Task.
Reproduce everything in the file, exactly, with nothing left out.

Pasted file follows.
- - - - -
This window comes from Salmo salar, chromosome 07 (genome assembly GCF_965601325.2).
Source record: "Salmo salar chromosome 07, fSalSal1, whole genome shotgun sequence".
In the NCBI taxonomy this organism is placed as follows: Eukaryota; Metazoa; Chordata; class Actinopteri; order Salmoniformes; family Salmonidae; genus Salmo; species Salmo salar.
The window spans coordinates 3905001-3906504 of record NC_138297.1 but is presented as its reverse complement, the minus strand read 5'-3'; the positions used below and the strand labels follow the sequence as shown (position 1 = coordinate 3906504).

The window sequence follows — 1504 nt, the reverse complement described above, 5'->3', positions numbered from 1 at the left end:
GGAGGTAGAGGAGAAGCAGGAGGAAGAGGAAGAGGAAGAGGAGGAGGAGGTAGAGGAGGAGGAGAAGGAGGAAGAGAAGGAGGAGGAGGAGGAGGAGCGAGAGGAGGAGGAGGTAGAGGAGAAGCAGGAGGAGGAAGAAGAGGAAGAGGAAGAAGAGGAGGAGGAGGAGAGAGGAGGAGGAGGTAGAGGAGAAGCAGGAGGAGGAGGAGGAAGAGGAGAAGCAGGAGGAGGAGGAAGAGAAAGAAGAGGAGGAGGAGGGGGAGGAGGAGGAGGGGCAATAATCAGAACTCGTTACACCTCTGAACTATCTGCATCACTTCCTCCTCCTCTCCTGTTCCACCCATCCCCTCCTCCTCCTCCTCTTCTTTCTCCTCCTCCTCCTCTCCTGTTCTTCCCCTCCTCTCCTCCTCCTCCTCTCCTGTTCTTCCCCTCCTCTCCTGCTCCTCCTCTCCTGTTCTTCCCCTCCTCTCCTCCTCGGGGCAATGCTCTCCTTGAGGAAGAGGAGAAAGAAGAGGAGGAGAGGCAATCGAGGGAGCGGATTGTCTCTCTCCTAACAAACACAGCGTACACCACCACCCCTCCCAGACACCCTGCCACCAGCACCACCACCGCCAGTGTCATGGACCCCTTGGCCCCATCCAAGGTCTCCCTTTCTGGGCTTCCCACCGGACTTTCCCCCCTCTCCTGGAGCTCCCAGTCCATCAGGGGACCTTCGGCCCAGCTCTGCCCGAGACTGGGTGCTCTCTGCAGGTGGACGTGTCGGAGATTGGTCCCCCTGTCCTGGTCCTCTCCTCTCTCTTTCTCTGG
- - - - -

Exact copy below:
This window comes from Salmo salar, chromosome 07 (genome assembly GCF_965601325.2).
Source record: "Salmo salar chromosome 07, fSalSal1, whole genome shotgun sequence".
In the NCBI taxonomy this organism is placed as follows: Eukaryota; Metazoa; Chordata; class Actinopteri; order Salmoniformes; family Salmonidae; genus Salmo; species Salmo salar.
The window spans coordinates 3905001-3906504 of record NC_138297.1 but is presented as its reverse complement, the minus strand read 5'-3'; the positions used below and the strand labels follow the sequence as shown (position 1 = coordinate 3906504).

The window sequence follows — 1504 nt, the reverse complement described above, 5'->3', positions numbered from 1 at the left end:
GGAGGTAGAGGAGAAGCAGGAGGAAGAGGAAGAGGAAGAGGAGGAGGAGGTAGAGGAGGAGGAGAAGGAGGAAGAGAAGGAGGAGGAGGAGGAGGAGCGAGAGGAGGAGGAGGTAGAGGAGAAGCAGGAGGAGGAAGAAGAGGAAGAGGAAGAAGAGGAGGAGGAGGAGAGAGGAGGAGGAGGTAGAGGAGAAGCAGGAGGAGGAGGAGGAAGAGGAGAAGCAGGAGGAGGAGGAAGAGAAAGAAGAGGAGGAGGAGGGGGAGGAGGAGGAGGGGCAATAATCAGAACTCGTTACACCTCTGAACTATCTGCATCACTTCCTCCTCCTCTCCTGTTCCACCCATCCCCTCCTCCTCCTCCTCTTCTTTCTCCTCCTCCTCCTCTCCTGTTCTTCCCCTCCTCTCCTCCTCCTCCTCTCCTGTTCTTCCCCTCCTCTCCTGCTCCTCCTCTCCTGTTCTTCCCCTCCTCTCCTCCTCGGGGCAATGCTCTCCTTGAGGAAGAGGAGAAAGAAGAGGAGGAGAGGCAATCGAGGGAGCGGATTGTCTCTCTCCTAACAAACACAGCGTACACCACCACCCCTCCCAGACACCCTGCCACCAGCACCACCACCGCCAGTGTCATGGACCCCTTGGCCCCATCCAAGGTCTCCCTTTCTGGGCTTCCCACCGGACTTTCCCCCCTCTCCTGGAGCTCCCAGTCCATCAGGGGACCTTCGGCCCAGCTCTGCCCGAGACTGGGTGCTCTCTGCAGGTGGACGTGTCGGAGATTGGTCCCCCTGTCCTGGTCCTCTCCTCTCTCTTTCTCTGG